I picked up some pasalubong from Sir Jess Cafe in Bacolod – the usual piaya with a twist of being “organic” and herbed. But then thinking about it, the only way for a piaya to be “healthier” is to remove the sugar which then it will no longer be a piaya.
I was also hoping to bring this Mt. kanlaon beans but expiry date seemed to show it’s way pass expiry already.
But forget about Mt. kanlaon beans, I got a “native coffee” in San Carlos City, the place of the port where we took the ferry back to Cebu.
I was paying one of those port fees when the smell of coffee from the staff assisting me really smells good. I was salivating. So i commented to him that his coffee really smells good. He replied that its his 3rd cup for the day already. I could not help and ask him more where he’d get it. He then pointed to me to get it just outside the port for P5, Janeth Native Coffee.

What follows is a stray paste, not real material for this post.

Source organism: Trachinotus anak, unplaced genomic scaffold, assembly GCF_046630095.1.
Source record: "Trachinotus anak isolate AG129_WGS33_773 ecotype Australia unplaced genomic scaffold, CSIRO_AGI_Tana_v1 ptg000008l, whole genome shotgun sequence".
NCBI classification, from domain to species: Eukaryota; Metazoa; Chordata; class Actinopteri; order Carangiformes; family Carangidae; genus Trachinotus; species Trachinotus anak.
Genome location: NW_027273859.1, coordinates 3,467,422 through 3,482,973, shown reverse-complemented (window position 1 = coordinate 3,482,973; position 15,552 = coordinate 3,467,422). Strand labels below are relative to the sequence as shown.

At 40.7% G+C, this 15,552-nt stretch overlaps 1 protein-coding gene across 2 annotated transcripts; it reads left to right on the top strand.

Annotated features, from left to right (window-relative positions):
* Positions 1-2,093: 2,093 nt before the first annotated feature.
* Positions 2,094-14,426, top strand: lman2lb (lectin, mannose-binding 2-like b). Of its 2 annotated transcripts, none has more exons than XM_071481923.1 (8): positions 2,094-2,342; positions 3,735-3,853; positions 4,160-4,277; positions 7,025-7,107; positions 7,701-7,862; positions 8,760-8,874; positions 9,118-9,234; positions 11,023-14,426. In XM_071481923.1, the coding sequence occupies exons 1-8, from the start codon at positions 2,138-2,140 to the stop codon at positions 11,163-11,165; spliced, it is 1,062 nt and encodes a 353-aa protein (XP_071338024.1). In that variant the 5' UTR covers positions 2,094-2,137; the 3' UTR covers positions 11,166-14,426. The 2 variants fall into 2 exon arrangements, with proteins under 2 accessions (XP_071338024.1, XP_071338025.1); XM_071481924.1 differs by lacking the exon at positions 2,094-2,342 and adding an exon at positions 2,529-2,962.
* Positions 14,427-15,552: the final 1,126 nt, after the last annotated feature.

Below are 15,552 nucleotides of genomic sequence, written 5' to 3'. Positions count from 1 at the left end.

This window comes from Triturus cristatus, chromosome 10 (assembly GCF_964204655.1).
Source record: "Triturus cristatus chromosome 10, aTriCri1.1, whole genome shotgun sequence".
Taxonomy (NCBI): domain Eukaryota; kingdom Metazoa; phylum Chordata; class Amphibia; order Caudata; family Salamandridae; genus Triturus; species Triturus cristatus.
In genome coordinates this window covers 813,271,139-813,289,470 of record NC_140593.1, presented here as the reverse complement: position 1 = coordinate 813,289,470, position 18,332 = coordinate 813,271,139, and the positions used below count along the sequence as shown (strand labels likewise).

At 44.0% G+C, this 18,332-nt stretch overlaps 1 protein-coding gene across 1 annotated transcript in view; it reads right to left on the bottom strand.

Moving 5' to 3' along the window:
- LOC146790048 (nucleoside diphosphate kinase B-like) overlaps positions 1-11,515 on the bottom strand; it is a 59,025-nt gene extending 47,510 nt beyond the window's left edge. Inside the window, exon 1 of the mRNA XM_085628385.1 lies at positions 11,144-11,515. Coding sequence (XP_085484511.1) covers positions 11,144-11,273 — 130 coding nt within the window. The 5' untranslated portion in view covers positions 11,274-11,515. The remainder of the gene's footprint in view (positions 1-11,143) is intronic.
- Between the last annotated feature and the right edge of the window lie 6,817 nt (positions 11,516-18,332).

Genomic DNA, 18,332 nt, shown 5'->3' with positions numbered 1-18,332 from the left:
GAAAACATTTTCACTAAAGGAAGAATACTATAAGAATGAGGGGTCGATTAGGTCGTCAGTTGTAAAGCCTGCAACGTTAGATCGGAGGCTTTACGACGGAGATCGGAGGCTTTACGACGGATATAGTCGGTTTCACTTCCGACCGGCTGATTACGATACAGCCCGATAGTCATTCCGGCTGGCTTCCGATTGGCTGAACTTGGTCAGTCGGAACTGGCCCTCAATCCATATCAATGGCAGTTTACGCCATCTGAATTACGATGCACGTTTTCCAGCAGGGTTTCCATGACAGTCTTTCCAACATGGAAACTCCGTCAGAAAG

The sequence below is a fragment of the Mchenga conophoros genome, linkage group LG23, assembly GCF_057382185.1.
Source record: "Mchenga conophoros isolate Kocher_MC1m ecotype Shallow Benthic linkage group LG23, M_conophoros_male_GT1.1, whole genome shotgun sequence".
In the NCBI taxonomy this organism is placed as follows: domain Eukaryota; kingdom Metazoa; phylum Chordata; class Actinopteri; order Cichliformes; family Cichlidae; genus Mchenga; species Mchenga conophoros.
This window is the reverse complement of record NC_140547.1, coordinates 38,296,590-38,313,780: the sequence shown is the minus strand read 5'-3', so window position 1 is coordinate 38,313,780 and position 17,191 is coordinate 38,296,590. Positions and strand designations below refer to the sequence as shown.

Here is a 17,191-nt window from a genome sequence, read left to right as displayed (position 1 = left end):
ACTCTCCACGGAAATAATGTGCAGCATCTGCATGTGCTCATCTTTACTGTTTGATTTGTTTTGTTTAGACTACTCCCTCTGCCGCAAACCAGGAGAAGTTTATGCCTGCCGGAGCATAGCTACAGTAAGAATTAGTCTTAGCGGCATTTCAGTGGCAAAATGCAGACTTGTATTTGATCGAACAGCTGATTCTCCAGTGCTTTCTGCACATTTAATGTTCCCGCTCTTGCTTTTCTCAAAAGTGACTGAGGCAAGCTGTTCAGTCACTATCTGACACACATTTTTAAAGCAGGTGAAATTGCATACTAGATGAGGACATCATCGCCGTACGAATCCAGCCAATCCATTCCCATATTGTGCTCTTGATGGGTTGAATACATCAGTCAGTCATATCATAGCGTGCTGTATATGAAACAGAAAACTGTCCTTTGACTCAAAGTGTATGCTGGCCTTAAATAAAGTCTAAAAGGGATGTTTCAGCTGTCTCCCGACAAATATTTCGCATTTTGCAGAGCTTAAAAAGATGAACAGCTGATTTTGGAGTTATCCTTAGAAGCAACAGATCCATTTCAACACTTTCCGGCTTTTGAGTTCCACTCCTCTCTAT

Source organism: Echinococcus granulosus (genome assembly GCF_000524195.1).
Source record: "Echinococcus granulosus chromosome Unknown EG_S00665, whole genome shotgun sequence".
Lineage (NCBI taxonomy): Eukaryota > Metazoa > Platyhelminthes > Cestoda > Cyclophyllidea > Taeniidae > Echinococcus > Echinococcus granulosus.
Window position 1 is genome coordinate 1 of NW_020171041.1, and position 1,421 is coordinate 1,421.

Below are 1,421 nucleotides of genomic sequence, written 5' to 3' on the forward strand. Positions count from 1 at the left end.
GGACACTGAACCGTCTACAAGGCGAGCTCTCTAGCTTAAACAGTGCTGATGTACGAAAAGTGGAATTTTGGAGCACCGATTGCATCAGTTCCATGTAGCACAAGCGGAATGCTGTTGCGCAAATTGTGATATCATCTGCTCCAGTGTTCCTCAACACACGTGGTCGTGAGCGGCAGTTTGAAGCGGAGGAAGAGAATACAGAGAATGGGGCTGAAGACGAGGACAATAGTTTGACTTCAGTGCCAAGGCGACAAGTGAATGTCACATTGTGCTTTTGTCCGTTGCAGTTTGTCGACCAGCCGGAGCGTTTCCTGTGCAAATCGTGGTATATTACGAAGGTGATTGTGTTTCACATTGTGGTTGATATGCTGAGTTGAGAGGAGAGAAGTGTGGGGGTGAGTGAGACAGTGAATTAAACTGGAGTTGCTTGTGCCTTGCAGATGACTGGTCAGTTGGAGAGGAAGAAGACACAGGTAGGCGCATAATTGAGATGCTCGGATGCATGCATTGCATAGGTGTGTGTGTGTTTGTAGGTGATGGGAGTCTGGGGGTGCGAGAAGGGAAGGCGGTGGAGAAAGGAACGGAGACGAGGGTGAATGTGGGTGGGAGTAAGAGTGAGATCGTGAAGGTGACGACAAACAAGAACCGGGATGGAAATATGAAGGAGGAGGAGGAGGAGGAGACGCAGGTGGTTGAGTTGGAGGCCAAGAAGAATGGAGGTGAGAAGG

“Is that legit?” was the first question that popped from my head when I saw the total opposite of “starbucks-looking” coffee shop.
When I got inside, it was a busy place. The small dirty kitchen seemed to be always boiling water, while the “barista” was filling cup after cup of coffee for their patronizers: porters, tricycle/sikad drivers, the whole neighborhood, and me.
This place is run by a dou. I dunno if they’re a couple or what. 🙂
I asked if beans were from Mt. kanlaon. The woman replied no; they’re from the “market,” which then they roast on their own.
They also told me that I can buy the coffee strainer at the market for P25.
Funny, how coffee became too complicated to my understanding — the type of brewing, the origin/kind/elevation of beans, the water temp, etc etc. In this place, it’s just coffee.
Anyhow, here are other few things you can do in San Carlos City while waiting for your ferry schedule. 🙂
1. Dine at The Portside. The place is clean, and their food are decent enoughz 🙂
2. Pick some fruits at this mountain highway before going down to the town proper. Compared to Cebu prices, it’s way so cheaper. And, They only use paperbag.